Antarctic coastal ice-free areas – such as the Larsemann Hills – are rare, making up less than 0.5% of the continent. The relatively favourable habitat and climate, proximity to the ocean, and availability of fresh water, mean that such ‘oases’ are hotspots of Antarctic biodiversity, and in demand for the conduct and support of human activities. These features create a potential for human activities to impact on the environmental qualities that make coastal ice-free areas special in their own right and valuable research sites.
Australia, China and the Russian Federation set up facilities in the Larsemann Hills in the late 1980s. Romania entered the scene a couple of years ago through an arrangement to use Australia’s existing facilities, and India has recently installed some temporary huts at the location of a planned new station. Now these, and other countries, have agreed on ways to minimise the impacts from their individual and collective activities in this 40 km2 region of ice-free ground and unspoiled lakes.
Over several years, Australia led work with these partner countries to prepare the required management plan to make the Larsemann Hills an Antarctic Specially Managed Area (ASMA). The ASMA designation aims to protect the Larsemann Hills environment by establishing a formal framework for close collaboration and cooperation in science, operations and environmental protection. The management plan was considered and endorsed by the 10th meeting of the Antarctic Treaty’s Committee for Environmental Protection (CEP) in May 2007, in conjunction with the 30th Antarctic Treaty Consultative Meeting.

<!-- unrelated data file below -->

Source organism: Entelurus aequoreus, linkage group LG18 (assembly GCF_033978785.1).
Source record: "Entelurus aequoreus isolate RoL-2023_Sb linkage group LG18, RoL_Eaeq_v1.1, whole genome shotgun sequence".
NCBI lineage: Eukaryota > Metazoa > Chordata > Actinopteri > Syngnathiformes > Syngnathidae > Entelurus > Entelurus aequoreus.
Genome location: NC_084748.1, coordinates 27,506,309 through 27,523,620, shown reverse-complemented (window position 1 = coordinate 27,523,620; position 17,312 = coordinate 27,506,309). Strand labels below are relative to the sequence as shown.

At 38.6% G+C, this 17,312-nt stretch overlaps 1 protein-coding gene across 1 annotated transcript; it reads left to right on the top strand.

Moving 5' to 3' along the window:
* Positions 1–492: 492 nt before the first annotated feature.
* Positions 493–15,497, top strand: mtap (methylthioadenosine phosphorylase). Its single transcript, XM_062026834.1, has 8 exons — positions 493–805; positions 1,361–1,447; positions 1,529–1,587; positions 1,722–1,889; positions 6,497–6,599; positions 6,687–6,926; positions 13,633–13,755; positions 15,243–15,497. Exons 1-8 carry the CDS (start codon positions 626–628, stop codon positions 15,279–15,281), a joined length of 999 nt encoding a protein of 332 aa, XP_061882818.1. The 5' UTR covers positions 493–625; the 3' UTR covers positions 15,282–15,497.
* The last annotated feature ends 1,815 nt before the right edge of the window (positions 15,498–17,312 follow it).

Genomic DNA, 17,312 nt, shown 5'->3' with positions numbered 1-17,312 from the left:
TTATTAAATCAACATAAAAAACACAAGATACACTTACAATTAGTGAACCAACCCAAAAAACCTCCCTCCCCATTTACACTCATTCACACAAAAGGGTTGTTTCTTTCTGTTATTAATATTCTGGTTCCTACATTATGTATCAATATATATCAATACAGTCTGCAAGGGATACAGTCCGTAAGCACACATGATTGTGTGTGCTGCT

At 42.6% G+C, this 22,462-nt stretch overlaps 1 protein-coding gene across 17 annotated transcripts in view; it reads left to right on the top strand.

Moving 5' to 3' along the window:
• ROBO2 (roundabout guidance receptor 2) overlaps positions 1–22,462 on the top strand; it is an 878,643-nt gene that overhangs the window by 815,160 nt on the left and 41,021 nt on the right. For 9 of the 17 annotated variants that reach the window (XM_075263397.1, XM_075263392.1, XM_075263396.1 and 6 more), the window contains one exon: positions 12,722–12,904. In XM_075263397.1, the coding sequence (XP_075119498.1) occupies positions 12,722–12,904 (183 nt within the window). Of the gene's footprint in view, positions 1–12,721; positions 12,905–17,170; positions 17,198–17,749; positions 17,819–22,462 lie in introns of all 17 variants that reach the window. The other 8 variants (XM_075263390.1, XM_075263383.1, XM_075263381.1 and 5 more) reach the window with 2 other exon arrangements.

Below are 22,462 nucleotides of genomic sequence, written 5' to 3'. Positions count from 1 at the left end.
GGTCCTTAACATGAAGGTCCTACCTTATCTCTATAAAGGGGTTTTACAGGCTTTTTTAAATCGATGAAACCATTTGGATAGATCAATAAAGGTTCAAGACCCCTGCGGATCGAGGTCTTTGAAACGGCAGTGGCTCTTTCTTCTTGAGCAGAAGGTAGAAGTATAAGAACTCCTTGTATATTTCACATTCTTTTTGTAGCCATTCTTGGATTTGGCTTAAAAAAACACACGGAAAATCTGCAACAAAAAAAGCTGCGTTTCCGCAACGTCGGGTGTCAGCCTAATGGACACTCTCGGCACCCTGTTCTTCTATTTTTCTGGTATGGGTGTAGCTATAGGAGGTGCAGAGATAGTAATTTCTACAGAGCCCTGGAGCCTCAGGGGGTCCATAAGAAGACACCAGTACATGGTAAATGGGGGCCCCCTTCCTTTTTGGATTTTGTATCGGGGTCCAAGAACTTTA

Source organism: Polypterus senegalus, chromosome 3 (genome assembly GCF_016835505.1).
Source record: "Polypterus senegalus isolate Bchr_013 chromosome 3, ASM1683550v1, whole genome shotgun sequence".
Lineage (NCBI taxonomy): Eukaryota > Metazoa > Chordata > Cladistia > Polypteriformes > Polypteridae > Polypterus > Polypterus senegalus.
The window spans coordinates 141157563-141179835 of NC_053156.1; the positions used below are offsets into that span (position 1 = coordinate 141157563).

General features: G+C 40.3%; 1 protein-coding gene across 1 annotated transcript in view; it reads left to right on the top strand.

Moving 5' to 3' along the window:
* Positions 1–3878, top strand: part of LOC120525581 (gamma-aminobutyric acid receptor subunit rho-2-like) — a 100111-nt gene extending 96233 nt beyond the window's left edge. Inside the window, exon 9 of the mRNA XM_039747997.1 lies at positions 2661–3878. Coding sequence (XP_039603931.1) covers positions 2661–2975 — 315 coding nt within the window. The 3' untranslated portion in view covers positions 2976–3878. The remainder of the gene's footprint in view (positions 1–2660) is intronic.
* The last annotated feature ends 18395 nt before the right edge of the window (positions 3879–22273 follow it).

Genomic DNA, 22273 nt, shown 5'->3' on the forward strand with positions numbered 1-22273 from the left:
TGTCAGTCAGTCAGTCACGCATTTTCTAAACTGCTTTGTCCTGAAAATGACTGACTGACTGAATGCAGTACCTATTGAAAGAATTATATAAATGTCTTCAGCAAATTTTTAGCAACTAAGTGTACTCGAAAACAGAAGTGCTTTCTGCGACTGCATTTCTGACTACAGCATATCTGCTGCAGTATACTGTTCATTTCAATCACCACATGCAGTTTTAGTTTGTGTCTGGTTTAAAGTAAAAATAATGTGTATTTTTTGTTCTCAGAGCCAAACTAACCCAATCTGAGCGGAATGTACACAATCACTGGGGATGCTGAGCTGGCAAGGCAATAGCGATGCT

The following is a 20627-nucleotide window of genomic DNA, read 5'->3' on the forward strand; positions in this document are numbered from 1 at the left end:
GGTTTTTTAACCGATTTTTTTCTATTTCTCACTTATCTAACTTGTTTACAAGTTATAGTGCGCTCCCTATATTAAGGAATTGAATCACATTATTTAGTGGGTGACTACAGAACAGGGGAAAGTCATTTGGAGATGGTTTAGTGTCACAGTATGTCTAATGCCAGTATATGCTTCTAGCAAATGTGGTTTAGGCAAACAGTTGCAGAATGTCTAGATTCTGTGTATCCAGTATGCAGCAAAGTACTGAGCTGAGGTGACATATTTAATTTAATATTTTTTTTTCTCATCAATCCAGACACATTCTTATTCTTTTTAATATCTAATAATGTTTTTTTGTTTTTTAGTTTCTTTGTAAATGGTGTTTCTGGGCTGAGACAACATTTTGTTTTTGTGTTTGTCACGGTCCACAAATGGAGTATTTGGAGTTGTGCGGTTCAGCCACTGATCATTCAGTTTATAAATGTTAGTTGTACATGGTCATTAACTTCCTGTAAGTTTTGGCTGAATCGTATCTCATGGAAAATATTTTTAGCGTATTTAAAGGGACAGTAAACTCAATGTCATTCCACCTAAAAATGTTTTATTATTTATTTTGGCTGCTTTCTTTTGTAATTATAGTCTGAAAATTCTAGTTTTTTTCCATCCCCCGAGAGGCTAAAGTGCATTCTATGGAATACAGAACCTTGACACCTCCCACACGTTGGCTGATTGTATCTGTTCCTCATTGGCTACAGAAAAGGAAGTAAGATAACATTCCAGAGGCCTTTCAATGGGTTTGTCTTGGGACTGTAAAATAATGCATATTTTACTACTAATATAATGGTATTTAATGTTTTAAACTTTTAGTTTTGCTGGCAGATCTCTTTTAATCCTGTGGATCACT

The focus has now shifted to working closely with the other countries active in the region to implement the management plan. Australian Antarctic Division representatives held productive discussions during a meeting of the Larsemann Hills ASMA Management Group in July. Priorities for future action include the collective development of comprehensive quarantine procedures, cooperation on logistics and facilities, collaborative research and monitoring, and effective exchange of information.
EWAN McIVOR, Antarctic Territories, Environment and Policy, AAD
As well as endorsing the management plan for the Larsemann Hills, the 10th CEP meeting continued discussion of the future challenges facing Antarctica (see Australian Antarctic Magazine 11: 31), and endorsed a provisional five-year work plan. The plan places a high priority on actions to address the introduction of non-native species to Antarctica, possible impacts of nongovernmental activities, the effects in Antarctica of global pressures, such as climate change and pollution, and development of an Antarctic marine protected areas system. Australia helped champion this new strategic approach to the Committee’s work, and will remain closely involved in the efforts required to take the good ideas and goodwill from the meeting room to the ice.